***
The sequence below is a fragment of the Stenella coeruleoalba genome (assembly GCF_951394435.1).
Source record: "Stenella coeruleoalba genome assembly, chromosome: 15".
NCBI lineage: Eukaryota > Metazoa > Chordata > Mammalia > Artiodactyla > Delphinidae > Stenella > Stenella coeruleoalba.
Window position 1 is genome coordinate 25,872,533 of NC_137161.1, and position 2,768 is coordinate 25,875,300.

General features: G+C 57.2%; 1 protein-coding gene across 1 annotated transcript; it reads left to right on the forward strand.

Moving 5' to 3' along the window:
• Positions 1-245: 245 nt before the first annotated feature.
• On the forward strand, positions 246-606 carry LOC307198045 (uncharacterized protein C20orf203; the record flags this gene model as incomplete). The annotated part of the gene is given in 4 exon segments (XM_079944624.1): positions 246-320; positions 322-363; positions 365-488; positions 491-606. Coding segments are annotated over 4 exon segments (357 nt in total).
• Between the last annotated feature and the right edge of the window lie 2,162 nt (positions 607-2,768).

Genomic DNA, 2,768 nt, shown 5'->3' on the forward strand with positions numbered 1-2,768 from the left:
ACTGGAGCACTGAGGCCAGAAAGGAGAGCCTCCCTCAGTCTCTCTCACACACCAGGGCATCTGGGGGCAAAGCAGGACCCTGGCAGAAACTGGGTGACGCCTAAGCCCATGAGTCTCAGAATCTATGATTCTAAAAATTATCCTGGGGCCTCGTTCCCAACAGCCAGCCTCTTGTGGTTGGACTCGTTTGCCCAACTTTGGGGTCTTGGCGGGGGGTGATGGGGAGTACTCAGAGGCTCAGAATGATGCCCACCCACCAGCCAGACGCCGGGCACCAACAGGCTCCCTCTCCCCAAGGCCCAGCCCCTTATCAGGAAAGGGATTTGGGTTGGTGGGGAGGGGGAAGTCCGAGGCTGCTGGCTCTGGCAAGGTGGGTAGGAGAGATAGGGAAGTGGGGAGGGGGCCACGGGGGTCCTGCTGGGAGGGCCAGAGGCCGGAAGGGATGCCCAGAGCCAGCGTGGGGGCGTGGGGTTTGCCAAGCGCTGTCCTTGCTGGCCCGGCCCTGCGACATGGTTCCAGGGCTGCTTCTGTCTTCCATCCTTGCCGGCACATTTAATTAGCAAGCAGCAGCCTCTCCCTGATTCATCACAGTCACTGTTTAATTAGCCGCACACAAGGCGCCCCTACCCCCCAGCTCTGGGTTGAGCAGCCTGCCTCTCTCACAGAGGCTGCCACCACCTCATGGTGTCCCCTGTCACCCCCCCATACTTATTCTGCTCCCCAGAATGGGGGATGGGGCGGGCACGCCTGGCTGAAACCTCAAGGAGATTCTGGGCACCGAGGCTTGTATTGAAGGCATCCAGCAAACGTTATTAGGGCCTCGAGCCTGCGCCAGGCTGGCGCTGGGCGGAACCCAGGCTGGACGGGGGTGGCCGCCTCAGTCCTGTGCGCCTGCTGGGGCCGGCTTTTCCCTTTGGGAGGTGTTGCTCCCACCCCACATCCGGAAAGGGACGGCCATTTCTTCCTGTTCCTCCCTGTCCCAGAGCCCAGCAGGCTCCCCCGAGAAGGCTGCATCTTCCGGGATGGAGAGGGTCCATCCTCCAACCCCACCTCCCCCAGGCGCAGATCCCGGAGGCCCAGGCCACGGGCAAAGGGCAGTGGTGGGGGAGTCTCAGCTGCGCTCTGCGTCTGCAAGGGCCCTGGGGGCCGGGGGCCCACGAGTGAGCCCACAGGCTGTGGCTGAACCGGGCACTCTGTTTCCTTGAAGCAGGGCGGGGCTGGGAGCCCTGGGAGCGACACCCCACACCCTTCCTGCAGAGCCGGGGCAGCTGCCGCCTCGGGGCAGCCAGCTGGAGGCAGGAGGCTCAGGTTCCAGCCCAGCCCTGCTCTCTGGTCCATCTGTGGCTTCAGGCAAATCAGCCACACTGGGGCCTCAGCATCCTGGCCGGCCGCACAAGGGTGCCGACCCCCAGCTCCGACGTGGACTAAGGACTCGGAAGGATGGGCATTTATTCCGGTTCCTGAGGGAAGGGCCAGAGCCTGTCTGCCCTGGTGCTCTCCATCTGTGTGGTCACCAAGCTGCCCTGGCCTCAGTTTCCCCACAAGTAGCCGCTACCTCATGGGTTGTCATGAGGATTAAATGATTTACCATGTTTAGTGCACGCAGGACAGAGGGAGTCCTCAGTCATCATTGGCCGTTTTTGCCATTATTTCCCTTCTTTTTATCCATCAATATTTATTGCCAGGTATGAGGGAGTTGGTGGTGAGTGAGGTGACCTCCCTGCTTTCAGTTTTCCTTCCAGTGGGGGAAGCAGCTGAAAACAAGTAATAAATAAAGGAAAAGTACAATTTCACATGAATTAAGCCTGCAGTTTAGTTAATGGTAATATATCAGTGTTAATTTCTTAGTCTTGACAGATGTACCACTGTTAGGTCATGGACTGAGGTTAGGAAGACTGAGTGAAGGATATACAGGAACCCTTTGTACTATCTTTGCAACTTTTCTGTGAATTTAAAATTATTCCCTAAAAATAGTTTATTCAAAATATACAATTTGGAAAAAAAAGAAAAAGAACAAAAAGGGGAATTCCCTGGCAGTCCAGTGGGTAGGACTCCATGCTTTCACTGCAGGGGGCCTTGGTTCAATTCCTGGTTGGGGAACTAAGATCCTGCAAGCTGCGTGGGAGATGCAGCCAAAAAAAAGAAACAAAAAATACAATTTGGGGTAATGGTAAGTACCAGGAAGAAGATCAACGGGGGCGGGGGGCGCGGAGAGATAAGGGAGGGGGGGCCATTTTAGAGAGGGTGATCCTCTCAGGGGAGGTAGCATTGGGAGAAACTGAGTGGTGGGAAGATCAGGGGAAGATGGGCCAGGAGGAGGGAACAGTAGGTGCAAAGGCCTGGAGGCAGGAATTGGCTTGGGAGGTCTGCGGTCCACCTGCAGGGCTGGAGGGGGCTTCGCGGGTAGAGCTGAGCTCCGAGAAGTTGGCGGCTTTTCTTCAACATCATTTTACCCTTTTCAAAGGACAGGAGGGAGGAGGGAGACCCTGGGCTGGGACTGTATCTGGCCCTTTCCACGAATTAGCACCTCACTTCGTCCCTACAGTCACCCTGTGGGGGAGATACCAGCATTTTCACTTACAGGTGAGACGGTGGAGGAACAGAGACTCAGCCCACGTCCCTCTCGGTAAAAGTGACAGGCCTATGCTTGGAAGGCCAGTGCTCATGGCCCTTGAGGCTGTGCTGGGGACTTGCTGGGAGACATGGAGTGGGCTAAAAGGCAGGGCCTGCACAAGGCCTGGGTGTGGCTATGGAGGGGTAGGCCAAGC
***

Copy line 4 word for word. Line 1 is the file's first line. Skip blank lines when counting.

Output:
Window position 1 is genome coordinate 25,872,533 of NC_137161.1, and position 2,768 is coordinate 25,875,300.